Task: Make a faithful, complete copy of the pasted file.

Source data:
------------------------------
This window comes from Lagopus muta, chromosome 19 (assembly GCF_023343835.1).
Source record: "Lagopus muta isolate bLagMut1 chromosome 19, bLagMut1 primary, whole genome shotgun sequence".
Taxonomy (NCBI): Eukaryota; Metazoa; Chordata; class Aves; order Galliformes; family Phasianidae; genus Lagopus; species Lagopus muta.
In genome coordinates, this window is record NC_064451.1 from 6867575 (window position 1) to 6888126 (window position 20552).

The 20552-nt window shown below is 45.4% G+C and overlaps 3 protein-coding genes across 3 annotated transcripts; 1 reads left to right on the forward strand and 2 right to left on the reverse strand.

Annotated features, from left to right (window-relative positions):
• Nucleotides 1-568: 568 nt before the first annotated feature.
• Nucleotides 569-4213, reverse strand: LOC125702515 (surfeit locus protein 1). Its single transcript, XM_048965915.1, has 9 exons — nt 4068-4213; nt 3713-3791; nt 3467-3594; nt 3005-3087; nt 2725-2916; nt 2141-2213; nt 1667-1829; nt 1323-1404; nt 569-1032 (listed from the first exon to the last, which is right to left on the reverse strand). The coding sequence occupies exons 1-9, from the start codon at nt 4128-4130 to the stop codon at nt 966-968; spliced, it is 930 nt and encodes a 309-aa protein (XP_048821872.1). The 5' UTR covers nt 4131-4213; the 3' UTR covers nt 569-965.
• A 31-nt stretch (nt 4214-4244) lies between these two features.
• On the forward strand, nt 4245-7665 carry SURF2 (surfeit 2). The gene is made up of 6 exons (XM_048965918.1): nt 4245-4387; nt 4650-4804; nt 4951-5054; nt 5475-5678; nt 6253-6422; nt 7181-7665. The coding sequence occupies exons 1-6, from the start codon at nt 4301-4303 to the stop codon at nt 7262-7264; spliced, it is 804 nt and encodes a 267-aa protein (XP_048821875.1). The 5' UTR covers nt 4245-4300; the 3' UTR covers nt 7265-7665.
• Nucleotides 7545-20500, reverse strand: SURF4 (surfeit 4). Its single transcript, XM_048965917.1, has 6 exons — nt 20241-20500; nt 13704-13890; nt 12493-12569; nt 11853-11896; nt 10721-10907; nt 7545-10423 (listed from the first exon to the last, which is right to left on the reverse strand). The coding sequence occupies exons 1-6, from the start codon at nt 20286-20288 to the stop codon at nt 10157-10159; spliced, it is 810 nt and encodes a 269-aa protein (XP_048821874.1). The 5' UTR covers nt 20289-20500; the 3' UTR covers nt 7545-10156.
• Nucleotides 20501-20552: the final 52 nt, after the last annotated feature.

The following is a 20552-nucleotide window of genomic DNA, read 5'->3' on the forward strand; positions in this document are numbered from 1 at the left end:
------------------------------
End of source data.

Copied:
This window comes from Lagopus muta, chromosome 19 (assembly GCF_023343835.1).
Source record: "Lagopus muta isolate bLagMut1 chromosome 19, bLagMut1 primary, whole genome shotgun sequence".
Taxonomy (NCBI): Eukaryota; Metazoa; Chordata; class Aves; order Galliformes; family Phasianidae; genus Lagopus; species Lagopus muta.
In genome coordinates, this window is record NC_064451.1 from 6867575 (window position 1) to 6888126 (window position 20552).

The 20552-nt window shown below is 45.4% G+C and overlaps 3 protein-coding genes across 3 annotated transcripts; 1 reads left to right on the forward strand and 2 right to left on the reverse strand.

Annotated features, from left to right (window-relative positions):
• Nucleotides 1-568: 568 nt before the first annotated feature.
• Nucleotides 569-4213, reverse strand: LOC125702515 (surfeit locus protein 1). Its single transcript, XM_048965915.1, has 9 exons — nt 4068-4213; nt 3713-3791; nt 3467-3594; nt 3005-3087; nt 2725-2916; nt 2141-2213; nt 1667-1829; nt 1323-1404; nt 569-1032 (listed from the first exon to the last, which is right to left on the reverse strand). The coding sequence occupies exons 1-9, from the start codon at nt 4128-4130 to the stop codon at nt 966-968; spliced, it is 930 nt and encodes a 309-aa protein (XP_048821872.1). The 5' UTR covers nt 4131-4213; the 3' UTR covers nt 569-965.
• A 31-nt stretch (nt 4214-4244) lies between these two features.
• On the forward strand, nt 4245-7665 carry SURF2 (surfeit 2). The gene is made up of 6 exons (XM_048965918.1): nt 4245-4387; nt 4650-4804; nt 4951-5054; nt 5475-5678; nt 6253-6422; nt 7181-7665. The coding sequence occupies exons 1-6, from the start codon at nt 4301-4303 to the stop codon at nt 7262-7264; spliced, it is 804 nt and encodes a 267-aa protein (XP_048821875.1). The 5' UTR covers nt 4245-4300; the 3' UTR covers nt 7265-7665.
• Nucleotides 7545-20500, reverse strand: SURF4 (surfeit 4). Its single transcript, XM_048965917.1, has 6 exons — nt 20241-20500; nt 13704-13890; nt 12493-12569; nt 11853-11896; nt 10721-10907; nt 7545-10423 (listed from the first exon to the last, which is right to left on the reverse strand). The coding sequence occupies exons 1-6, from the start codon at nt 20286-20288 to the stop codon at nt 10157-10159; spliced, it is 810 nt and encodes a 269-aa protein (XP_048821874.1). The 5' UTR covers nt 20289-20500; the 3' UTR covers nt 7545-10156.
• Nucleotides 20501-20552: the final 52 nt, after the last annotated feature.

The following is a 20552-nucleotide window of genomic DNA, read 5'->3' on the forward strand; positions in this document are numbered from 1 at the left end: